“EMMAUS” is Third Prize winner in our 2018 Fall/Winter Fiction Contest.

“Who has the background noise?”

“My downstairs neighbor.”

He slid the probe from my ear. “What’s French for monkey?”


Slowly returning around his cluttered desk, he dabbed at it for support. Grunting, he subsided into his leather chair. A man my age, nearly done. “Do you suffer from short-term memory loss?” His weathered Glasgow accent made every question an accusation.

“I don’t remember, Alec.”

“That’s good. Very good.” His pen wagged at me. “Still got your sense of fun.” He leaned forward, aiming his knuckles. The very likeness of a doctor considering serious matters. “I don’t want you to think it’s all up, Jim. You’re a way off yet from sitting in a chair not knowing if you have pants on. But it’s not surprising.” He let that hang. “You’re no youngster. You start to forget. Make mistakes.”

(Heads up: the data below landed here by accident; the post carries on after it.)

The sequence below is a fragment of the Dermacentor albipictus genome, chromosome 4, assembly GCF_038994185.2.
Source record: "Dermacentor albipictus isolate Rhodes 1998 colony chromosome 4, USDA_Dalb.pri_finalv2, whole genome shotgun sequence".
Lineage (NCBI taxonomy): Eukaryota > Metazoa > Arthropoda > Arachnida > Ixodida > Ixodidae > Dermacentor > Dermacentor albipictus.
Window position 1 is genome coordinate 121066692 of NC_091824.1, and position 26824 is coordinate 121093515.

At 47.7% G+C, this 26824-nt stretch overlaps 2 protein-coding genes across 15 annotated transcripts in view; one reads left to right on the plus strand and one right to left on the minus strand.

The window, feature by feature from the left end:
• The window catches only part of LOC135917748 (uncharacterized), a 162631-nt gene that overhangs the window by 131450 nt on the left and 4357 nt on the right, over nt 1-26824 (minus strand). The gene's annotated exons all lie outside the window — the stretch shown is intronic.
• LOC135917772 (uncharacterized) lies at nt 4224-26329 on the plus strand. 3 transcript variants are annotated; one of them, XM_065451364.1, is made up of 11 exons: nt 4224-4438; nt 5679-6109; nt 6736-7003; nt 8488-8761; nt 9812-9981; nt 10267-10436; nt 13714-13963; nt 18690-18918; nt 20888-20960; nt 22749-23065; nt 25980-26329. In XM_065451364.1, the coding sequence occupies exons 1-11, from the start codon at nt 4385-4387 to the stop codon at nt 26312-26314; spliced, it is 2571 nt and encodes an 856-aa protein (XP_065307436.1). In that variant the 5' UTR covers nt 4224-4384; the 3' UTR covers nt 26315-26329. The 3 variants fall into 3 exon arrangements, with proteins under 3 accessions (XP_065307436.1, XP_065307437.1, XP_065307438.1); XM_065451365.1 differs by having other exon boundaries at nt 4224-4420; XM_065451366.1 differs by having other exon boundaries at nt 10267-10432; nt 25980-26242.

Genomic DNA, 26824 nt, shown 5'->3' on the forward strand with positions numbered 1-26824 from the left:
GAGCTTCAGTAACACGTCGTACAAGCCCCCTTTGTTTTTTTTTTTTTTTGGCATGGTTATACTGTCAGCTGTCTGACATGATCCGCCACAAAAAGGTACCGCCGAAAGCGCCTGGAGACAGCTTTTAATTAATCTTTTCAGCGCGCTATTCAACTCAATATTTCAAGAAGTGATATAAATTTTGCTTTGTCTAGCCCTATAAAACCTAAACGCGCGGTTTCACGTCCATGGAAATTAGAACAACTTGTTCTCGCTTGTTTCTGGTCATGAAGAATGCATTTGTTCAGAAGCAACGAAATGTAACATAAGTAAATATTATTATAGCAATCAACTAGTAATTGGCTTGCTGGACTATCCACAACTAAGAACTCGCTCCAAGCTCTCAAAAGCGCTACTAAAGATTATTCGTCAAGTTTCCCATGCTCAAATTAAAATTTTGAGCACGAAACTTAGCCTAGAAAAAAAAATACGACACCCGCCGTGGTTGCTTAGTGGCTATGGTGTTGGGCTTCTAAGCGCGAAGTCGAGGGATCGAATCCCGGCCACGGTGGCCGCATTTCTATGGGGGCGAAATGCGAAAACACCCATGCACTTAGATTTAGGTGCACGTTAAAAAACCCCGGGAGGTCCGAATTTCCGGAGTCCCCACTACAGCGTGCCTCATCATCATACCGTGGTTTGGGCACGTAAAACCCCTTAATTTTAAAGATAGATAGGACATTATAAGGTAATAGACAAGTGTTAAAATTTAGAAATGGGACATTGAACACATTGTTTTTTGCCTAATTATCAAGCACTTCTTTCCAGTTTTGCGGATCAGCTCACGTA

“I reversed into the Superintendent.”

“Didn’t kill him though.”

“I had no clue he was there, what I’d done.” The video showed a bunch of them chasing my car. That wasn’t the painful part. Alec had been my doctor thirty years. Nothing about me was secret and nothing surprised him. “I was on a shout. Attending a breach of the peace. Some nut marching round his garden with a shotgun, sieg heiling. That’s where I was meant to be. But I wasn’t, Alec. I was fifteen miles away. Eating ice cream.” Choke it off. Men my age don’t cry. “When they found me I had no explanation, none, why I was there. It’s only because of compassion, I’m told, that I’m not facing charges.”

“I’m not saying it’s not unfortunate, Jim.”